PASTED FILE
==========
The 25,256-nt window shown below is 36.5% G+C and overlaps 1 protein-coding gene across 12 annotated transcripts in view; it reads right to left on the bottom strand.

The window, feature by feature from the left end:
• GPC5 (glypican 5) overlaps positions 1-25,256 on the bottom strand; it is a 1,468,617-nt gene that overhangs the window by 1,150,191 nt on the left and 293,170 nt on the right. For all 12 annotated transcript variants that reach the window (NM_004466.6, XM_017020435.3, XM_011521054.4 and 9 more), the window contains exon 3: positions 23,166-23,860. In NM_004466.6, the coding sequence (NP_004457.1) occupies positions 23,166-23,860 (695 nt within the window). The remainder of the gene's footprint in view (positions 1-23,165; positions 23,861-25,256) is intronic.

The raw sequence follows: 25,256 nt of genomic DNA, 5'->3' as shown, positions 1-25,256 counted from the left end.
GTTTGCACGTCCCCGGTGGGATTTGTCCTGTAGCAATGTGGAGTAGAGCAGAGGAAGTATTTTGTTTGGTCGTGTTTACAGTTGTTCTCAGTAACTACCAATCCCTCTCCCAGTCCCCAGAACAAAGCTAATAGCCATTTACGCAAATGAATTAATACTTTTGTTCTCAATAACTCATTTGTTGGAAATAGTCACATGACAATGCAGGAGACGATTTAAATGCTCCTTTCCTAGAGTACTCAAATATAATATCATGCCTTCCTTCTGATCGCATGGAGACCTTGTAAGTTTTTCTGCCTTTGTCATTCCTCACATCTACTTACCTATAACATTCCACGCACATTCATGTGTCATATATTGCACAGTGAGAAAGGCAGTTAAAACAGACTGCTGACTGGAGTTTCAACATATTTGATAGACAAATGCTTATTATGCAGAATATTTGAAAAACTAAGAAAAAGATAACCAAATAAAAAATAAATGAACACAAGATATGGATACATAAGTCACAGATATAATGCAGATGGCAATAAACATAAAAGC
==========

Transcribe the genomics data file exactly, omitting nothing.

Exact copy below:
The 25,256-nt window shown below is 36.5% G+C and overlaps 1 protein-coding gene across 12 annotated transcripts in view; it reads right to left on the bottom strand.

The window, feature by feature from the left end:
• GPC5 (glypican 5) overlaps positions 1-25,256 on the bottom strand; it is a 1,468,617-nt gene that overhangs the window by 1,150,191 nt on the left and 293,170 nt on the right. For all 12 annotated transcript variants that reach the window (NM_004466.6, XM_017020435.3, XM_011521054.4 and 9 more), the window contains exon 3: positions 23,166-23,860. In NM_004466.6, the coding sequence (NP_004457.1) occupies positions 23,166-23,860 (695 nt within the window). The remainder of the gene's footprint in view (positions 1-23,165; positions 23,861-25,256) is intronic.

The raw sequence follows: 25,256 nt of genomic DNA, 5'->3' as shown, positions 1-25,256 counted from the left end.
GTTTGCACGTCCCCGGTGGGATTTGTCCTGTAGCAATGTGGAGTAGAGCAGAGGAAGTATTTTGTTTGGTCGTGTTTACAGTTGTTCTCAGTAACTACCAATCCCTCTCCCAGTCCCCAGAACAAAGCTAATAGCCATTTACGCAAATGAATTAATACTTTTGTTCTCAATAACTCATTTGTTGGAAATAGTCACATGACAATGCAGGAGACGATTTAAATGCTCCTTTCCTAGAGTACTCAAATATAATATCATGCCTTCCTTCTGATCGCATGGAGACCTTGTAAGTTTTTCTGCCTTTGTCATTCCTCACATCTACTTACCTATAACATTCCACGCACATTCATGTGTCATATATTGCACAGTGAGAAAGGCAGTTAAAACAGACTGCTGACTGGAGTTTCAACATATTTGATAGACAAATGCTTATTATGCAGAATATTTGAAAAACTAAGAAAAAGATAACCAAATAAAAAATAAATGAACACAAGATATGGATACATAAGTCACAGATATAATGCAGATGGCAATAAACATAAAAGC